While the Czechoslovaks were fighting their way into the center of Kiev, tanks of the Soviet Lieutenant General Pavel Semyonovich Rybalko were clearing areas west of the city. This unit was trying to meet up with other Red Army forces advancing from the south in the hope of cutting off those Germans who remained inside Kiev.
The most difficult task was to capture the Bolshevik Heavy Machinery Factory west of the city center. However, the Czechoslovaks not only succeeded in this, they even managed to save Soviet civilians who were held hostage by the Germans.
Fighting continued over the Kiev Film Studios, the Kiev Zoo, and the Main Railway Station. The sound of detonations could be heard all over the city because the Germans wanted to damage as many buildings as possible before leaving.
In the evening, the Czechoslovaks were holding the Main Railway Station, so the Soviets decided to utilize the success and continue with the attack throughout the night.
Rybalko’s tanks turned on their night lights and started their sirens. This shocked the enemy who was forced to retreat before the onslaught. When the Soviets reached the main road between Kiev and Zhytomyr, the Germans gave the order for remaining units to start leaving Kiev.
The Czechoslovaks were ordered to continue with their advance towards the Dnieper River. The Czechoslovak Brigade became the first unit that reached the Khreschatyk main street in Kiev. From there, they secured the Pechersk Lavra Monastery and reached the Dnieper River as the first unit fighting in the Battle of Kiev.
The Kiev Pechersk Lavra is an architectural masterpiece and one of the most important centers of the Eastern Orthodox Church.
Kiev was liberated on the morning of November 6, 1943. Soviet civilians, who were in their cellars the whole time, started to emerge and were surprised to see soldiers in familiar uniforms who were speaking a strange but understandable language.
In total, 30 Czechoslovaks were killed in action, and 80 were wounded. However, they killed 630 enemies and took 11 captives. They also destroyed a Dornier Do 217 plane, four tanks, two Ferdinand self-propelled guns, seven vehicles with soldiers, four artillery batteries, 53 wooden bunkers, 41 heavy machine guns, and 24 light machine guns.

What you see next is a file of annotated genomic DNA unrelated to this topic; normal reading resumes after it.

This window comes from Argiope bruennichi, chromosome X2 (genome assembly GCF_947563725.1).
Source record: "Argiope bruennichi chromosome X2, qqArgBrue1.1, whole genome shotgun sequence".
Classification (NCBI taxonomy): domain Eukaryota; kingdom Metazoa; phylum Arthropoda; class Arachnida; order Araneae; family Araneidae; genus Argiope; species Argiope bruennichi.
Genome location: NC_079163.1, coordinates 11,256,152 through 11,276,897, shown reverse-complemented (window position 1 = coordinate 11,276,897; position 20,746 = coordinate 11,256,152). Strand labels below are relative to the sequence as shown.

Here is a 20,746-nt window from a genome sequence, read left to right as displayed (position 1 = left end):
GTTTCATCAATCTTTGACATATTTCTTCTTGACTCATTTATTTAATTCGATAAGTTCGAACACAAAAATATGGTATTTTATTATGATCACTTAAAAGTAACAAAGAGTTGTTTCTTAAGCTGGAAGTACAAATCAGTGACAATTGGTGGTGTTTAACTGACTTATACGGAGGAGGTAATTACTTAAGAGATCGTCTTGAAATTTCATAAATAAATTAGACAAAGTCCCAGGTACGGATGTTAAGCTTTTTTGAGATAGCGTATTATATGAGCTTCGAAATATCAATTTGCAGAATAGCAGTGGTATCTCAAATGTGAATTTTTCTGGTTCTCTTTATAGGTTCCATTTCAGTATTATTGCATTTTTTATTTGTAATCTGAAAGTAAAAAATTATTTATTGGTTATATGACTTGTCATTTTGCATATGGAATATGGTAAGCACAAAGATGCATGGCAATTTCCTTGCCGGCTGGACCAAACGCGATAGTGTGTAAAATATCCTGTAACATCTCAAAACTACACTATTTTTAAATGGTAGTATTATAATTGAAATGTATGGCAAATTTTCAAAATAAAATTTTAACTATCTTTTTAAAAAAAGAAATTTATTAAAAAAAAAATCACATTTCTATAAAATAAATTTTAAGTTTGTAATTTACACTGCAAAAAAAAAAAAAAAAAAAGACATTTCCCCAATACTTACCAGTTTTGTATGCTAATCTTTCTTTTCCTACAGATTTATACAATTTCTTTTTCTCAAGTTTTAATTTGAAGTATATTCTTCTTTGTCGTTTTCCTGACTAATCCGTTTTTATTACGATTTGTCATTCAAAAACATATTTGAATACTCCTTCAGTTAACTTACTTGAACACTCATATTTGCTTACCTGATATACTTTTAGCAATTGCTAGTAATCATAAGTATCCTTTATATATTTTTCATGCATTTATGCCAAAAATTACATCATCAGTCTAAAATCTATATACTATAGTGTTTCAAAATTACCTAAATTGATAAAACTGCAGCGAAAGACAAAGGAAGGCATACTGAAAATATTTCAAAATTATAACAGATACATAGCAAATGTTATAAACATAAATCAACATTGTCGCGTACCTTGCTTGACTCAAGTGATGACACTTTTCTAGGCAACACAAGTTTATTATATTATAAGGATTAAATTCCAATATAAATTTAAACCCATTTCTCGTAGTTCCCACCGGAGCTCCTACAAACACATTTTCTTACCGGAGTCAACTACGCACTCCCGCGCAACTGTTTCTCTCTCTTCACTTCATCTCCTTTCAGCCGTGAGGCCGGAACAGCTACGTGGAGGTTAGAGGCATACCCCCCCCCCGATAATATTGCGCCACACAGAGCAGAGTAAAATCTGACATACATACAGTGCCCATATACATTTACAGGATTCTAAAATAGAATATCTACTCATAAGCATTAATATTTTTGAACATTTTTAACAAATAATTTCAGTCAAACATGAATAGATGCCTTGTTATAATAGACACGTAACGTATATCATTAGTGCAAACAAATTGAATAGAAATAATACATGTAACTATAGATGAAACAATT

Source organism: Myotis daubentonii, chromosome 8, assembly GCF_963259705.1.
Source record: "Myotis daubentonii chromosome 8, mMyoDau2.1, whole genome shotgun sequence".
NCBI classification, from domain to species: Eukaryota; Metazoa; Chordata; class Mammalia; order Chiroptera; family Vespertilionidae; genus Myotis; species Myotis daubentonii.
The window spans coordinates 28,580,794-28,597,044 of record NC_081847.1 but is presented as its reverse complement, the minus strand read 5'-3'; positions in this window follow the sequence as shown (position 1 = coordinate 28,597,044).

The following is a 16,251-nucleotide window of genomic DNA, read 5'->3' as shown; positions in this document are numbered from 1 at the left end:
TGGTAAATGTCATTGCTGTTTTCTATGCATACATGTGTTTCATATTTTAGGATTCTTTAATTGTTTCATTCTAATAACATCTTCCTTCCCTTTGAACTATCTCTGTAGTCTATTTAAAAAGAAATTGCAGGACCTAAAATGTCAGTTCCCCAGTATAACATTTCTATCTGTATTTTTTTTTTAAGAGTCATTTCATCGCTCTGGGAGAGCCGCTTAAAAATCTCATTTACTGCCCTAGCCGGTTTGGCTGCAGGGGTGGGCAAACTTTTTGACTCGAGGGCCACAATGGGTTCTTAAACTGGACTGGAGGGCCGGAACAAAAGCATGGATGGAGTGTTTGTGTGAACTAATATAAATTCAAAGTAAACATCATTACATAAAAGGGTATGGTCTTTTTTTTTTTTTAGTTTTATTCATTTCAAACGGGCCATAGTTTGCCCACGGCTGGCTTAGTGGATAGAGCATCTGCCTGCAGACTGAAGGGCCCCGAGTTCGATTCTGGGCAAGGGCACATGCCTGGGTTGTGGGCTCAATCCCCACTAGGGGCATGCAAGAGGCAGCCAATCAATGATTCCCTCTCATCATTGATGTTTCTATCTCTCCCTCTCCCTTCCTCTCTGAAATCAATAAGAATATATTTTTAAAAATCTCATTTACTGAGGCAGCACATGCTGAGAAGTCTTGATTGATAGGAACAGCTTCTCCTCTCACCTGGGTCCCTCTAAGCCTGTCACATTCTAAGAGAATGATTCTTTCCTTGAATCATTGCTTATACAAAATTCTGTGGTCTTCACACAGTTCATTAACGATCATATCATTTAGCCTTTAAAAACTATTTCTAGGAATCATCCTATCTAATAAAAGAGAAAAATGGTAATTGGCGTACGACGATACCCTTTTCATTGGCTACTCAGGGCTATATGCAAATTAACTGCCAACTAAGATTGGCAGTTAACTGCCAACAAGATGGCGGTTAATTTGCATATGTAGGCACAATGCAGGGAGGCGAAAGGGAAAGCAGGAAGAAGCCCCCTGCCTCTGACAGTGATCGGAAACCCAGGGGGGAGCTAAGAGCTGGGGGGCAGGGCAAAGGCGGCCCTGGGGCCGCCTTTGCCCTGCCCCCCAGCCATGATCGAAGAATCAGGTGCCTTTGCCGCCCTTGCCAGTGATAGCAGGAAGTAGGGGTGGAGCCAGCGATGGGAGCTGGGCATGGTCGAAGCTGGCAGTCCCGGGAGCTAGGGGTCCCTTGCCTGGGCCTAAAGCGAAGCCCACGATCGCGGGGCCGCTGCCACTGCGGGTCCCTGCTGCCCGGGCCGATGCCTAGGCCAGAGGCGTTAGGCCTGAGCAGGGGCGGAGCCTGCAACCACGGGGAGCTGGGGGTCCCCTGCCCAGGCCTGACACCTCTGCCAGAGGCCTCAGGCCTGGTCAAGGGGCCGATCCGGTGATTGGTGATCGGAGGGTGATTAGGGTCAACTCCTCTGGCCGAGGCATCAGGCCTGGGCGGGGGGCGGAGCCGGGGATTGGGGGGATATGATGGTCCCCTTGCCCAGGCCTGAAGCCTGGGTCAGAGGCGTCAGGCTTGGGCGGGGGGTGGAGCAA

The Red Army managed to destroy 60% of the strength of 12 German divisions amounting to 186 enemy tanks, 38 self-propelled guns, and 78 planes. The Army also inflicted around 20,000 casualties on the enemy.
Never again would the city fall into fascist hands. The Germans had occupied the city for 778 days during which time they murdered nearly 200,000 people and sent 100,000 as forced labor to Germany. The free world cheered. London reported that an avalanche was falling on Nazi Germany.
Three Czechoslovaks were awarded the highest Soviet decoration, the Golden Star of the Hero of the Soviet Union. All three would face different but equally sad fates.
Antonín Sochor, commander of the Company of submachine gunners during the Battle of Kiev, commanded the Motorized Battalion of submachine gunners in the 1944 Battle of the Dukla Pass, which was the bloodiest battle in Czechoslovak military history.
A grenade exploded right next to Sochor while he was trying to take Hill 534, north-west of the Polish town of Dukla, which was nicknamed “Bloody Hill 534.” In all, 218 shrapnel pieces were taken out of his body, and he survived the war.
Lieutenant Colonel Antonín Sochor, Hero of the Soviet Union and holder of four Czechoslovak War Crosses 1939, died in 1950 under strange circumstances at a time when he was convinced that he was being followed.
While attending the largest Czechoslovak military maneuvers since the Second World War, his car was rammed by a truck full of soldiers, and he died the next day. The NKVD agent, Bedřich Reicin, organized his rescue. He also contacted a well-known neurosurgeon, but there was a significant intentional delay.
As a consequence, Czechoslovakia lost a great war hero who fitted perfectly with the saying “don’t judge a book by its cover” since he was only 164 centimeters (5.4 feet) tall, but he was a great soldier and commander.